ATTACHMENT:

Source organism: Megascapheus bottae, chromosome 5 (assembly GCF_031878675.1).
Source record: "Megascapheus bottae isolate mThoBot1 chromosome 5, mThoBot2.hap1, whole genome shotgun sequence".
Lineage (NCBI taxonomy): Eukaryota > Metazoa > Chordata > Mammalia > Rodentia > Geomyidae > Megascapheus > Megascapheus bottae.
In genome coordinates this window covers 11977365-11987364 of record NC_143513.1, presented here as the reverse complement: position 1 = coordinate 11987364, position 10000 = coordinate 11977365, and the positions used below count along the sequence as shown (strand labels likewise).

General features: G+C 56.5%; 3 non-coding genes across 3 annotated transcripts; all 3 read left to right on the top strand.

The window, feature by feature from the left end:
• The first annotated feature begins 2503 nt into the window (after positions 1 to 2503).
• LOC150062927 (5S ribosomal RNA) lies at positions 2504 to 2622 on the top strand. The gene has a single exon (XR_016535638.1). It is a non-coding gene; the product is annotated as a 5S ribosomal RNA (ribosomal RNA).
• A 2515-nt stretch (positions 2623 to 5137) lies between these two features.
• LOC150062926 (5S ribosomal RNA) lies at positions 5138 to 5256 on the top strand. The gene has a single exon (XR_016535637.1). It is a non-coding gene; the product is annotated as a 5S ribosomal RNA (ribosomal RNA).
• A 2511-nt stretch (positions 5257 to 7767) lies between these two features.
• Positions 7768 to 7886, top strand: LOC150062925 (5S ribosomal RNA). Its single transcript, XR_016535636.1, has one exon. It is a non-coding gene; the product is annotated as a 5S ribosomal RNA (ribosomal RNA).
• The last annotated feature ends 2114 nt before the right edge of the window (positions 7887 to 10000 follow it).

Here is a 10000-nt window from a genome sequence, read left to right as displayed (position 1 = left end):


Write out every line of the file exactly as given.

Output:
Source organism: Megascapheus bottae, chromosome 5 (assembly GCF_031878675.1).
Source record: "Megascapheus bottae isolate mThoBot1 chromosome 5, mThoBot2.hap1, whole genome shotgun sequence".
Lineage (NCBI taxonomy): Eukaryota > Metazoa > Chordata > Mammalia > Rodentia > Geomyidae > Megascapheus > Megascapheus bottae.
In genome coordinates this window covers 11977365-11987364 of record NC_143513.1, presented here as the reverse complement: position 1 = coordinate 11987364, position 10000 = coordinate 11977365, and the positions used below count along the sequence as shown (strand labels likewise).

General features: G+C 56.5%; 3 non-coding genes across 3 annotated transcripts; all 3 read left to right on the top strand.

The window, feature by feature from the left end:
• The first annotated feature begins 2503 nt into the window (after positions 1 to 2503).
• LOC150062927 (5S ribosomal RNA) lies at positions 2504 to 2622 on the top strand. The gene has a single exon (XR_016535638.1). It is a non-coding gene; the product is annotated as a 5S ribosomal RNA (ribosomal RNA).
• A 2515-nt stretch (positions 2623 to 5137) lies between these two features.
• LOC150062926 (5S ribosomal RNA) lies at positions 5138 to 5256 on the top strand. The gene has a single exon (XR_016535637.1). It is a non-coding gene; the product is annotated as a 5S ribosomal RNA (ribosomal RNA).
• A 2511-nt stretch (positions 5257 to 7767) lies between these two features.
• Positions 7768 to 7886, top strand: LOC150062925 (5S ribosomal RNA). Its single transcript, XR_016535636.1, has one exon. It is a non-coding gene; the product is annotated as a 5S ribosomal RNA (ribosomal RNA).
• The last annotated feature ends 2114 nt before the right edge of the window (positions 7887 to 10000 follow it).

Here is a 10000-nt window from a genome sequence, read left to right as displayed (position 1 = left end):